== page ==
Abstract: The purpose of the current study was to explore the feeling of disappointment among teachers, their subjective definition of this feeling, the sources of their disappointment and its consequences. Semi-structured interviews were conducted with 14 Israeli teachers. From an analysis of the teachers' accounts it was clear that teachers attribute great importance to the feeling of disappointment and consider it to be an inherent part of their work in school. Furthermore, their accounts provide insight into the importance of two main factors – the teachers' role partners and the educational system. These factors are perceived by the interviewees to have much influence on teachers' sense of disappointment, which ultimately leads to implications for daily life in school and for the teachers themselves. The uniqueness of this study is reflected in both its theoretical and practical aspects. First, the aim of this study is to deepen the concept of disappointment within the educational context. Second, the importance of this study is in presenting the feeling of disappointment from an unexplored venue – the teachers' subjective perspective. Addressing these aspects may increase our understanding of emotions in education, in general, and help focus the discussion on teacher disappointment, in particular.
      Citation: Journal of Professional Capital and Community
      PubDate: 2020-06-11
      DOI: 10.1108/JPCC-03-2020-0012
      Issue No: Vol. ahead-of-print, No. ahead-of-print (2020)
       
  • Enhancing teachers' and administrators learning experiences through
           school–university partnerships: a qualitative case study in China

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      Authors: Guoyuan Sang, Jun Zhou, Abdulghani Muthanna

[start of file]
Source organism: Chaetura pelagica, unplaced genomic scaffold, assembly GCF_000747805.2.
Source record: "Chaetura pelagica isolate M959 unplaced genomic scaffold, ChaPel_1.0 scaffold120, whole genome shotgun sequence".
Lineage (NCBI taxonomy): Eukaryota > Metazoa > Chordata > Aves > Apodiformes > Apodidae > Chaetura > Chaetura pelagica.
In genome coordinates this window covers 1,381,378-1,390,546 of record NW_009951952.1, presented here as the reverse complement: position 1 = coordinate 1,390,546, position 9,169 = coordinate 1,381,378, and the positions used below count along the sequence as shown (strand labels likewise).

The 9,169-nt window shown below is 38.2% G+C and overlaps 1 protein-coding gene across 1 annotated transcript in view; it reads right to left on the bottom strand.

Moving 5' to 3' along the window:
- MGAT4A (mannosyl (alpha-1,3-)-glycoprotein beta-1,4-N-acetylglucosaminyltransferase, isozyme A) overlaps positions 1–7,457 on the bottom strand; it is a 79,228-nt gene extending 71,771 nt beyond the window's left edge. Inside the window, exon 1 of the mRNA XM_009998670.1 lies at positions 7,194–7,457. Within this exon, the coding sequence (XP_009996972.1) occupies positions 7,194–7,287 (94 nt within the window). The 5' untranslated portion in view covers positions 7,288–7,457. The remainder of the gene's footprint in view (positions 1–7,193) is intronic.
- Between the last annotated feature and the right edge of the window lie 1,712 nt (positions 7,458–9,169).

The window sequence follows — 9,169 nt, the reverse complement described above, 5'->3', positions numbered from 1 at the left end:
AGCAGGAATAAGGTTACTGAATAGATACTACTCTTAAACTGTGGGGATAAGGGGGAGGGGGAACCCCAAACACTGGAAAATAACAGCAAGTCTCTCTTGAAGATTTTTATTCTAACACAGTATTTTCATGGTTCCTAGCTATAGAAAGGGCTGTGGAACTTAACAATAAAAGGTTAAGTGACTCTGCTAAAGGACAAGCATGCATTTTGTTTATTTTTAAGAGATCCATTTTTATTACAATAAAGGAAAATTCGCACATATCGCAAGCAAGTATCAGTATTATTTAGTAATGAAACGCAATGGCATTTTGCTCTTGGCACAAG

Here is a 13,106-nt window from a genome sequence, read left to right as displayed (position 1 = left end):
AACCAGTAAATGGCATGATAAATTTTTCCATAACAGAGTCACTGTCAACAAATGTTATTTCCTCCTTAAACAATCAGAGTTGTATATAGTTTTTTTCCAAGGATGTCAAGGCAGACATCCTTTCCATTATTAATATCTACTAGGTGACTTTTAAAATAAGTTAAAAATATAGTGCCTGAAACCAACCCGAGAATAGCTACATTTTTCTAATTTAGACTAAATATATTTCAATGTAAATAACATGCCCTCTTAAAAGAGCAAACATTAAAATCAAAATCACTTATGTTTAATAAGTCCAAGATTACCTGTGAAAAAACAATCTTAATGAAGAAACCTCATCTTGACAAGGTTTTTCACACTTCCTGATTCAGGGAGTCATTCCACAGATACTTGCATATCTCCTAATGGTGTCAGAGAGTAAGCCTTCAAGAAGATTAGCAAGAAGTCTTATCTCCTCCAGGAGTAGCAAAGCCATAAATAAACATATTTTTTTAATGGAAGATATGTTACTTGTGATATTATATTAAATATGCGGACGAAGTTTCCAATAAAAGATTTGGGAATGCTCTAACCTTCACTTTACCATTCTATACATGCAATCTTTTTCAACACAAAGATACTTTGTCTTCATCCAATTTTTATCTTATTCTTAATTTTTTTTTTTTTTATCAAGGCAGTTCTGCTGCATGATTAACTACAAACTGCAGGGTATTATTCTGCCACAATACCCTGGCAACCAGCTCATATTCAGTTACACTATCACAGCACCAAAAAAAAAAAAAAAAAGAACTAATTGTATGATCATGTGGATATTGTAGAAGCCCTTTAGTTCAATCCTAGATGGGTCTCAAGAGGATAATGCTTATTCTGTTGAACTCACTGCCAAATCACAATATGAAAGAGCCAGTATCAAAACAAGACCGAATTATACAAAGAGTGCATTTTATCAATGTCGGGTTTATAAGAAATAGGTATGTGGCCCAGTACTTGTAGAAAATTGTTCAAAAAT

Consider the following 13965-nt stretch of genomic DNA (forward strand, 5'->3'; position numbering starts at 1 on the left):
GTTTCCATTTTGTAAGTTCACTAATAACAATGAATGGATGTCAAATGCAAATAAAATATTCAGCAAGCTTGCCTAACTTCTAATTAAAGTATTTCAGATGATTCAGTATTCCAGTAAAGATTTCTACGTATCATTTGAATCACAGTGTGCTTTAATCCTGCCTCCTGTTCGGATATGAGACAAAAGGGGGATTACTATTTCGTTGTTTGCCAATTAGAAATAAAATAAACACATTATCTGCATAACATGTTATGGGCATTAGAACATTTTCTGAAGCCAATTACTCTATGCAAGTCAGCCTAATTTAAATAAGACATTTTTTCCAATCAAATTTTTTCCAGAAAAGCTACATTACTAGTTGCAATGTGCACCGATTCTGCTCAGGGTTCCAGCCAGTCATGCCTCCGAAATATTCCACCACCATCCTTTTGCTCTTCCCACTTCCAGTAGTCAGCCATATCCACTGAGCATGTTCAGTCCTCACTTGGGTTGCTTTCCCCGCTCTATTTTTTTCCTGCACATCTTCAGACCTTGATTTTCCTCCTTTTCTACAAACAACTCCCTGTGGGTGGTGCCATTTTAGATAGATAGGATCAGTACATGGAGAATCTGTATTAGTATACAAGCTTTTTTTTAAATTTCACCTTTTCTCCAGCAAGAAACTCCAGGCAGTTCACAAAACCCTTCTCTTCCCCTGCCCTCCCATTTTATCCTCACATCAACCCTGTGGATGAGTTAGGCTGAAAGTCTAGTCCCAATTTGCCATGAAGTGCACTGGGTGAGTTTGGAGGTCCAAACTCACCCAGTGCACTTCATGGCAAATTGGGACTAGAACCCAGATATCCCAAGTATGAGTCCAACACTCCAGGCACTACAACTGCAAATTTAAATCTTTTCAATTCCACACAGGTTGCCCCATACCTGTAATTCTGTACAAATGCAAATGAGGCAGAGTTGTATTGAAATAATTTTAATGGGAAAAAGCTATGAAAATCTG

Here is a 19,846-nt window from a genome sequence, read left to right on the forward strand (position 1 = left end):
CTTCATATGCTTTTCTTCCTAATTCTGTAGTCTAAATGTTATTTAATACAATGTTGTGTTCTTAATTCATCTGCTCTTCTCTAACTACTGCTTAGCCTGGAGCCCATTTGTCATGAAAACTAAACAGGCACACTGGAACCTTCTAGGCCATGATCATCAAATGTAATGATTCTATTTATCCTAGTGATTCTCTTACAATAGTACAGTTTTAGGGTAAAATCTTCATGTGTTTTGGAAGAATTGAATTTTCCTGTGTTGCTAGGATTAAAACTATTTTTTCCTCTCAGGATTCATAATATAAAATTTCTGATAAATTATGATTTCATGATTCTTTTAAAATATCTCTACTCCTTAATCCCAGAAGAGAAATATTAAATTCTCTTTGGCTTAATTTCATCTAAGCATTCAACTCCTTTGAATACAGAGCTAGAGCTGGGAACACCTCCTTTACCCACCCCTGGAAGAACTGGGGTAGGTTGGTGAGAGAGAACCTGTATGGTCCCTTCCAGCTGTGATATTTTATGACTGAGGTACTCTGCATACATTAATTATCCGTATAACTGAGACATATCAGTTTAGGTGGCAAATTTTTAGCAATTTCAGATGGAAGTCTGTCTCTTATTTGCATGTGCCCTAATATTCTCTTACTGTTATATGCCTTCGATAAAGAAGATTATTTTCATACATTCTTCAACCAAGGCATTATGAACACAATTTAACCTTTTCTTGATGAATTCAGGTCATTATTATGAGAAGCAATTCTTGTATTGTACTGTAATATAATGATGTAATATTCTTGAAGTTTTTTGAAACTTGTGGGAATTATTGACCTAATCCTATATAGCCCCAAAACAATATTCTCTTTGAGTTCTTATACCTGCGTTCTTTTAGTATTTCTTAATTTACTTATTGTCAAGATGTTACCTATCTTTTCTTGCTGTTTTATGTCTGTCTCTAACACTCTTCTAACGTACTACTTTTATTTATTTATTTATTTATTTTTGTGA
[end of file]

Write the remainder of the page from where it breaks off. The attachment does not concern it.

Abstract: This qualitative study aimed to explore how the school–university partnership (SUP) enhances the elementary teachers' professional development in a school-based setting. By following the qualitative case study methodology, this case study employs semi-structured interviews (the authors designed) with 10 school teachers and administrators. The authors adapted the iterative process analysis (Miles and Huberman, 1984) for compiling, coding, annotating the data and interpreting the interview transcripts. The authors also used the member checking technique that establishes credibility in a qualitative study (Lincoln and Guba, 1985) with six participants. The findings suggest that participating in a series of professional learning activities led to the enhancement of teachers' and administrators learning experiences in view of educational theories, action research abilities, teaching efficiency, teaching research capacities and improvement of school guidelines. Further, they reveal that the participants' expectations for future SUP collaborations centred on realizing the sustainability and effectiveness of collaborations, and autonomy of teachers. The limitations of the current study include its focus on a single SUP within one school and the reliance on data collected only by interviews during the SUP process. This study offers implications for teacher learning within SUP collaborations. First, schools should consider how to involve and influence all teachers rather than SUP core members only. To this end, authentic professional learning communities need to be constructed. Second, universities should pay much more attention to the professional development of their faculty members towards integration of theoretical knowledge and practical experiences. This original study explores practical ways of improving teachers' theoretical and practical teaching practices/experiences through SUP projects, and contributes new knowledge to the teaching professional development of school teachers and administrators.
      Citation: Journal of Professional Capital and Community
      PubDate: 2020-06-05
      DOI: 10.1108/JPCC-01-2020-0003
      Issue No: Vol. ahead-of-print, No. ahead-of-print (2020)
       
  • A capital idea: exploring the relationship between human and social
           capital and student achievement in schools

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      Authors: Alan J. Daly, Yi-Hwa Liou, Claudia Der-Martirosian